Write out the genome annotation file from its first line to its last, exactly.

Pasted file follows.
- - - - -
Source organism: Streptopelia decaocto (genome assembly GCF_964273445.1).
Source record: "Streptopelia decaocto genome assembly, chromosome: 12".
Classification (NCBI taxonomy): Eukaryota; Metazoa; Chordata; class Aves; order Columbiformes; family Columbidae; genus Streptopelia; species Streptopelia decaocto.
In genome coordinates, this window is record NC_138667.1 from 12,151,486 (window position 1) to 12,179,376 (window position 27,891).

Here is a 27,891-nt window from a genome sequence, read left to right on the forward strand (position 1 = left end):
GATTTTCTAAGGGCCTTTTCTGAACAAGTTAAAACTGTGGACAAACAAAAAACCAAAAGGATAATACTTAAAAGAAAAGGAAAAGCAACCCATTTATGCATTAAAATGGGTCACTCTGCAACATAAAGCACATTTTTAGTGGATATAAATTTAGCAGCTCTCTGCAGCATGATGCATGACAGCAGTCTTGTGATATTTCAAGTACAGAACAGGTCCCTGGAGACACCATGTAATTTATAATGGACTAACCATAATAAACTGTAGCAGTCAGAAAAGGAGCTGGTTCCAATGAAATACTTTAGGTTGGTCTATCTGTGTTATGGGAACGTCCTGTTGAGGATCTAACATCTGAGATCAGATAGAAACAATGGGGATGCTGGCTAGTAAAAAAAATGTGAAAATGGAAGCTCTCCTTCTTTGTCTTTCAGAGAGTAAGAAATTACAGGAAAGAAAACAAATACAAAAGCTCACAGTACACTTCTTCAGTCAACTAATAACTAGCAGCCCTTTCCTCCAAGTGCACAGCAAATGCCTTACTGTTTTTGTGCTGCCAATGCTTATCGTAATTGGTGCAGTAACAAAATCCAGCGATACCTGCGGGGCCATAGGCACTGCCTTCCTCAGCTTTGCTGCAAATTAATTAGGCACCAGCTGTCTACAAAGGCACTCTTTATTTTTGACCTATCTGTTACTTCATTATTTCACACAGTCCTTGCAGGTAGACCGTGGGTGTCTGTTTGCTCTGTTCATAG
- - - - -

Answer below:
Source organism: Streptopelia decaocto (genome assembly GCF_964273445.1).
Source record: "Streptopelia decaocto genome assembly, chromosome: 12".
Classification (NCBI taxonomy): Eukaryota; Metazoa; Chordata; class Aves; order Columbiformes; family Columbidae; genus Streptopelia; species Streptopelia decaocto.
In genome coordinates, this window is record NC_138667.1 from 12,151,486 (window position 1) to 12,179,376 (window position 27,891).

Here is a 27,891-nt window from a genome sequence, read left to right on the forward strand (position 1 = left end):
GATTTTCTAAGGGCCTTTTCTGAACAAGTTAAAACTGTGGACAAACAAAAAACCAAAAGGATAATACTTAAAAGAAAAGGAAAAGCAACCCATTTATGCATTAAAATGGGTCACTCTGCAACATAAAGCACATTTTTAGTGGATATAAATTTAGCAGCTCTCTGCAGCATGATGCATGACAGCAGTCTTGTGATATTTCAAGTACAGAACAGGTCCCTGGAGACACCATGTAATTTATAATGGACTAACCATAATAAACTGTAGCAGTCAGAAAAGGAGCTGGTTCCAATGAAATACTTTAGGTTGGTCTATCTGTGTTATGGGAACGTCCTGTTGAGGATCTAACATCTGAGATCAGATAGAAACAATGGGGATGCTGGCTAGTAAAAAAAATGTGAAAATGGAAGCTCTCCTTCTTTGTCTTTCAGAGAGTAAGAAATTACAGGAAAGAAAACAAATACAAAAGCTCACAGTACACTTCTTCAGTCAACTAATAACTAGCAGCCCTTTCCTCCAAGTGCACAGCAAATGCCTTACTGTTTTTGTGCTGCCAATGCTTATCGTAATTGGTGCAGTAACAAAATCCAGCGATACCTGCGGGGCCATAGGCACTGCCTTCCTCAGCTTTGCTGCAAATTAATTAGGCACCAGCTGTCTACAAAGGCACTCTTTATTTTTGACCTATCTGTTACTTCATTATTTCACACAGTCCTTGCAGGTAGACCGTGGGTGTCTGTTTGCTCTGTTCATAG